AUGUSTA, Ga. - Jay Haas continues to defy his age. Eligible for the Champions Tour in December when he turned 50, Haas has put senior golf on hold. And for good reason.
Ranked 22nd in the world, Haas tied for sixth two weeks ago at the Players Championship and shot 69 on Thursday during the first round of the Masters to trail leader Justin Rose by two strokes.
To put things in perspective: Rose is 23, the same age as Haas' son, Jay Jr., who is caddying for him.
"I guess I'm trying not to think that I'm 50 and shouldn't be doing this," said Haas, who is playing in his 21st Masters. "I don't know that there's a number that all of a sudden we decide we can't play anymore."
GOOD SHAPE: A year ago, Ernie Els finished tied for sixth, battling back after an opening-round 79. He put himself in much better position this time. Els was 2 under par with one hole remaining in his first round.
"I'm happy with the way I played," Els said. "I kind of hung in there. The first round is always an important round. You can shoot yourself out quickly."
Els recovered from disaster at the par-5 13th, where his second shot came up short of the green but did not go in the water. He was able to chip on and make par.
"I was a little lucky there," Els said. "I still had an awkward stance. At least the ball was dry."
COMING UP ACES: Chris DiMarco's hole-in-one at the sixth was just the fourth at the 180-yard par-3 in Masters history and the first since Charles Coody in 1972.
DiMarco hit 5-iron and the hole was playing 198 yards with slight rain falling.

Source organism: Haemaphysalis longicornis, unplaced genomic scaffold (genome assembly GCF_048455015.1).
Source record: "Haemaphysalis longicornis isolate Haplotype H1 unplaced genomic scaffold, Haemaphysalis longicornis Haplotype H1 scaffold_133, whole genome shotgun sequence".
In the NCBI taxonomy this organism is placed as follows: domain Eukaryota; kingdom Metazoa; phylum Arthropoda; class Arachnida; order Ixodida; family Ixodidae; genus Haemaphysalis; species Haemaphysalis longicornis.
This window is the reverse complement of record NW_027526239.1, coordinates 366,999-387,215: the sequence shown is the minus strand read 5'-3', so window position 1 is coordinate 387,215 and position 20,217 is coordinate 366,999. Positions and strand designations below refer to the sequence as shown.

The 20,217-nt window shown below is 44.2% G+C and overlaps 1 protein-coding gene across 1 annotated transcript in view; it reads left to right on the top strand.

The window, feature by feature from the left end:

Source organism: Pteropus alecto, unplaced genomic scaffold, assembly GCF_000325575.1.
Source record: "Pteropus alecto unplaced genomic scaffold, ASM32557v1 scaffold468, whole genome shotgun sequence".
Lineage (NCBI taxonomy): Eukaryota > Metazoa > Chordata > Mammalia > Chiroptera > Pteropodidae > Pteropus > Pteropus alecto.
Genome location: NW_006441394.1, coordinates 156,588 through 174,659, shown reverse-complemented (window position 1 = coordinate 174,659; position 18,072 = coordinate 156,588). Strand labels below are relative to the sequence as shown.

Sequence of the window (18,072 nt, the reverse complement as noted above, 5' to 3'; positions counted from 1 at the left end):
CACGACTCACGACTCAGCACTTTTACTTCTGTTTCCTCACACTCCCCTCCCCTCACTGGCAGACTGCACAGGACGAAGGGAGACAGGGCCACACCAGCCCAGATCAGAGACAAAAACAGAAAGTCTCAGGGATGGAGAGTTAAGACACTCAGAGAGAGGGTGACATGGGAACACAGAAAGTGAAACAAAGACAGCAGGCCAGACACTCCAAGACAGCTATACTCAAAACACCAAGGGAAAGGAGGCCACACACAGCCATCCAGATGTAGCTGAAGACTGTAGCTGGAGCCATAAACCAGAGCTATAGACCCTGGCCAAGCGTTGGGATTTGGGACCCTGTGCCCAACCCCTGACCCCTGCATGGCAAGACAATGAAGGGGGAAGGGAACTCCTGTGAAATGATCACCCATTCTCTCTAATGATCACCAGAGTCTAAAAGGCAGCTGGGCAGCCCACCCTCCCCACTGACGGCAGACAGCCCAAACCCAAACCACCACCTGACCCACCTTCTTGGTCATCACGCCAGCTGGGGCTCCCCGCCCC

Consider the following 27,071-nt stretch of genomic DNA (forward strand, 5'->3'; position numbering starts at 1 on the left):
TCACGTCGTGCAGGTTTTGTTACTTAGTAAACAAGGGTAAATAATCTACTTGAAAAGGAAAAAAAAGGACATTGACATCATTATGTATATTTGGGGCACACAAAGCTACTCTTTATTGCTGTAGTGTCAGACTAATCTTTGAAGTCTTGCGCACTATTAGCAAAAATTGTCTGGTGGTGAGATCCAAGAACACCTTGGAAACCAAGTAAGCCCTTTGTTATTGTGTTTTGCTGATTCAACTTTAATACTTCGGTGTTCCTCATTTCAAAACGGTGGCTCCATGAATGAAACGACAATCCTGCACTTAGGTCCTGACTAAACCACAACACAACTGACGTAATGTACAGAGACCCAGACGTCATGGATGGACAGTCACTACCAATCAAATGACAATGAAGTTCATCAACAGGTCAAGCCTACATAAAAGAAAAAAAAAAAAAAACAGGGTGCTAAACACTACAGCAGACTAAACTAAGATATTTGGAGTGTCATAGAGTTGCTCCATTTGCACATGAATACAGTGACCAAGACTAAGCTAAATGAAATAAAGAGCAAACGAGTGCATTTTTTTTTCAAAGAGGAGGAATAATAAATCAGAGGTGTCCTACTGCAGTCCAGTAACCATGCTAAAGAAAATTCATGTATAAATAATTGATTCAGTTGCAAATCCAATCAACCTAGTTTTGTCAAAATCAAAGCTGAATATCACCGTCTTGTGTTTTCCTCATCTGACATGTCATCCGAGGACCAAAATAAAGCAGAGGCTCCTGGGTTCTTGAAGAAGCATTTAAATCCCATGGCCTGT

"It's probably the hardest hole position when the pin is on top," DiMarco said. "It just makes you have to go at the hole. It makes you just hit it there, and I hit one of those shots that was just perfect. You could see it in the air, it was the right distance, and it landed just a couple of feet short and barely trickled in. It was one of my best hole-in-ones I've ever made, I can promise you that."
DiMarco said it was his fourth ace in competition. It was the 15th in the Masters history and the first since Raymond Floyd made an ace at the 16th in 1996.
GROWLING BEAR: Jack Nicklaus was none too pleased that he bogeyed the 17th hole, the last one he completed before play was suspended. Still, his 2-over score is very respectable. Nicklaus, 64, is playing in his 44th Masters.
"I played very well, but I didn't get much in the hole," Nicklaus said. "The only birdie I made was the first hole. I hit the first nine greens (in regulation), missed 10 through 12, then hit the rest of them. To be 2 over at this point is disappointing."
WATER WOES: Shigeki Maruyama made 8 at the par-3 12th despite hitting into the water just once. After taking a drop, he hit his third into the back bunker and needed three shots to get out. He two-putted for 8. Vijay Singh hit two balls in the water at the par-5 15th - one in front of the green, one over. After hitting his second shot in the front pond, he hit his fourth shot over the green into the water. From there he dropped, chipped on and two-putted for 8.
LAST TIME: Barring a weather delay, Arnold Palmer makes his last competitive Masters appearance today. He shot 84 in the first round.
"It was fun," said Palmer, who is competing in his 50th consecutive Masters. "Feeling that adrenaline flowing like I have for many years. I would have loved to have made the cut. And I may do it yet ... I'll have to quit after nine."
AROUND AUGUSTA: Rose should not feel too secure with his first-round lead. The last time a first-round leader won the tournament was 1984, when Ben Crenshaw won. ... Fred Couples, who shot 73, is trying to make his 20th consecutive cut at the Masters. ... Ben Curtis' eagle at the seventh hole was the eighth in Masters history, the last coming from Els last year during the third round. ... Brandt Snedeker, the 2003 U.S. Amateur Public Links champion, birdied all three holes at Amen Corner, the first amateur to do so since Jodie Mudd in the third round in 1982. Snedeker shot 73. ... Crenshaw was 3 under through 10 holes but played the last seven holes in 5 over par, including double bogey at the 18th. Crenshaw, who won the Masters in 1995, has missed the cut in seven of eight tries.